Online social networking, order and disorder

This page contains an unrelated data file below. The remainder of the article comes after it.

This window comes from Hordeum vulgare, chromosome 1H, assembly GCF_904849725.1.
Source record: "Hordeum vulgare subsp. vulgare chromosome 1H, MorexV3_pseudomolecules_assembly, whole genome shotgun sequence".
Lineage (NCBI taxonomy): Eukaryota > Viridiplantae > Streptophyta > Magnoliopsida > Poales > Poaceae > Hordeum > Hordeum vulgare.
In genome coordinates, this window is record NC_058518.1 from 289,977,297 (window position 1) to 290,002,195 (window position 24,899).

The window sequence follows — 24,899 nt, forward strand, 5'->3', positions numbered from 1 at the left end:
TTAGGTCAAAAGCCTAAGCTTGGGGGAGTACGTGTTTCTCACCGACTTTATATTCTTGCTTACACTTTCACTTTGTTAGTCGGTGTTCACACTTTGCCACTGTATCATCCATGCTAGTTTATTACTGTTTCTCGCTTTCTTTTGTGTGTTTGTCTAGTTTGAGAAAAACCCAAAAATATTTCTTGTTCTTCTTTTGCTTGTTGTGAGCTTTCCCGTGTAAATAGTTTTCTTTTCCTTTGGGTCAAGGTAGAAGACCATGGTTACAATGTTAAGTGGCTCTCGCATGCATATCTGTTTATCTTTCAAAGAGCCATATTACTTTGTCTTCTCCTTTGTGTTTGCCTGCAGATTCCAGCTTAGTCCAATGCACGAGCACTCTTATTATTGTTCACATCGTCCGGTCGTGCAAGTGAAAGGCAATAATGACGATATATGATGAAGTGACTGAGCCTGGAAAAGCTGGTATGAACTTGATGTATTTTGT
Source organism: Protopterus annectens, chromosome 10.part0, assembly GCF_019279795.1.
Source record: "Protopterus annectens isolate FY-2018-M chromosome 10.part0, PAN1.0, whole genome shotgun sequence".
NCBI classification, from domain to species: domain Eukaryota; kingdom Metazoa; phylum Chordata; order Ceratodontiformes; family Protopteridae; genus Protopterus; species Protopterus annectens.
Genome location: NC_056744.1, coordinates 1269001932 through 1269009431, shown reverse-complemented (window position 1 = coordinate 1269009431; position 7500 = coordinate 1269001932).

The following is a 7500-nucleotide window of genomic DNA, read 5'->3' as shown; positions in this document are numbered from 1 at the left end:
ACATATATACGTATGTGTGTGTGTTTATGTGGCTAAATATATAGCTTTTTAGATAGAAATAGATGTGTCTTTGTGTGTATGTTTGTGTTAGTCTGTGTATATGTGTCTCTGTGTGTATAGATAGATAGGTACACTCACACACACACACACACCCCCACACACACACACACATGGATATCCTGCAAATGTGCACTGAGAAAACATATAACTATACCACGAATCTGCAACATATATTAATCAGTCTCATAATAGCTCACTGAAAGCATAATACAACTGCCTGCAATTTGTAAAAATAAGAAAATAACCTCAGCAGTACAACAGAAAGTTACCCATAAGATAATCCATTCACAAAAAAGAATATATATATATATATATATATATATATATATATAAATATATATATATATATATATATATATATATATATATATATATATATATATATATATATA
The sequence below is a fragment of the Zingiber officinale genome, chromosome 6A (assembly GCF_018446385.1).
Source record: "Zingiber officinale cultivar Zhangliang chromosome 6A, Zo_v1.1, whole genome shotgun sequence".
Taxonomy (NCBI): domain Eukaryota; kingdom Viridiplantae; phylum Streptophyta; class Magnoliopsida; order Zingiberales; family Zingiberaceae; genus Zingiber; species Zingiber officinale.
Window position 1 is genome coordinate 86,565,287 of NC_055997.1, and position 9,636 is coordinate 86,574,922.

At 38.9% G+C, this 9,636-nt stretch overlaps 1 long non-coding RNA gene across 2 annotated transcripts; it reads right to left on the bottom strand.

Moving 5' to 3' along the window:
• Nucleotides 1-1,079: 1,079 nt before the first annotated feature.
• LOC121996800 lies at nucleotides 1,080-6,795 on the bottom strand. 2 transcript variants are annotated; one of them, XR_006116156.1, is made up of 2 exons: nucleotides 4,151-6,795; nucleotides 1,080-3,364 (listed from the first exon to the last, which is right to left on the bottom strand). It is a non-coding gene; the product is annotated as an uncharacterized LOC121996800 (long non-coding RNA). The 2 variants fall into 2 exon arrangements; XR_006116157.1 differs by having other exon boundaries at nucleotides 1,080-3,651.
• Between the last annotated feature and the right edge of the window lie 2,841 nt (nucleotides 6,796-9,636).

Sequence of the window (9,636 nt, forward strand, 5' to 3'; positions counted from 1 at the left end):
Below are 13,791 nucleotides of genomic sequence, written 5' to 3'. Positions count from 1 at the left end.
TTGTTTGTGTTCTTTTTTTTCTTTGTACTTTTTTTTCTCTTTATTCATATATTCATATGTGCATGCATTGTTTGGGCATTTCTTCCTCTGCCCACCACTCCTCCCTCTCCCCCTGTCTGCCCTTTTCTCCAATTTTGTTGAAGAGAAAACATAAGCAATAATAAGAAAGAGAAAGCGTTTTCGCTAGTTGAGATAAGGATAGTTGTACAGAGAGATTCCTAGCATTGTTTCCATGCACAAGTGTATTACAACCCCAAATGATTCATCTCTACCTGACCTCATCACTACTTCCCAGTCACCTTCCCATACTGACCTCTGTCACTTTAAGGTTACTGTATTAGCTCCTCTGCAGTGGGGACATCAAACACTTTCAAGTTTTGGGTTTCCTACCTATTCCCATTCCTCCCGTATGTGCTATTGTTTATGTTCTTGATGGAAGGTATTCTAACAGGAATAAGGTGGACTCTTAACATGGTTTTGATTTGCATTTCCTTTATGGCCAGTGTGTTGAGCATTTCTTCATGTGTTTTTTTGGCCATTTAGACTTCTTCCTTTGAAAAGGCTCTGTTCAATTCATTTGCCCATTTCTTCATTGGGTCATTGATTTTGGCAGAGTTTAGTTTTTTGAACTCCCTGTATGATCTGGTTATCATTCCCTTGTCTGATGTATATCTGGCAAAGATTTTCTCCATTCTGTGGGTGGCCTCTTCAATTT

Whilst online social networking has been used successfully for many years by all strata of the world’s population, its use to ferment and prevent civil disturbances is a relatively new phenomenon. It is clear that the way in which online social networking sites are being used is evolving, and that changing user perceptions of online privacy may impact on the ability of the law enforcement community to adapt to new methods of monitoring and evidence gathering. This paper focuses primarily on the London riots of August 2011, and as such discusses legal issues from a UK perspective. However, the matters discussed are of relevance worldwide, with reference made to similar events outside the UK, to show that what occurred in London was not an isolated incident, or a quirk of the UK social networking scene. This paper explores what occurred, the platforms that were used and how they were used, and the legal framework in which investigations took place. It examines the use of social networking to organise rioters, support community defence, and shape the response of law enforcement agencies such as the police, government and the courts. It concludes that there is significant potential for problems of this type to occur in the future, which will require the evolution of law enforcement methods and procedures, and could change the way in which the law enforcement community utilise e-Government systems.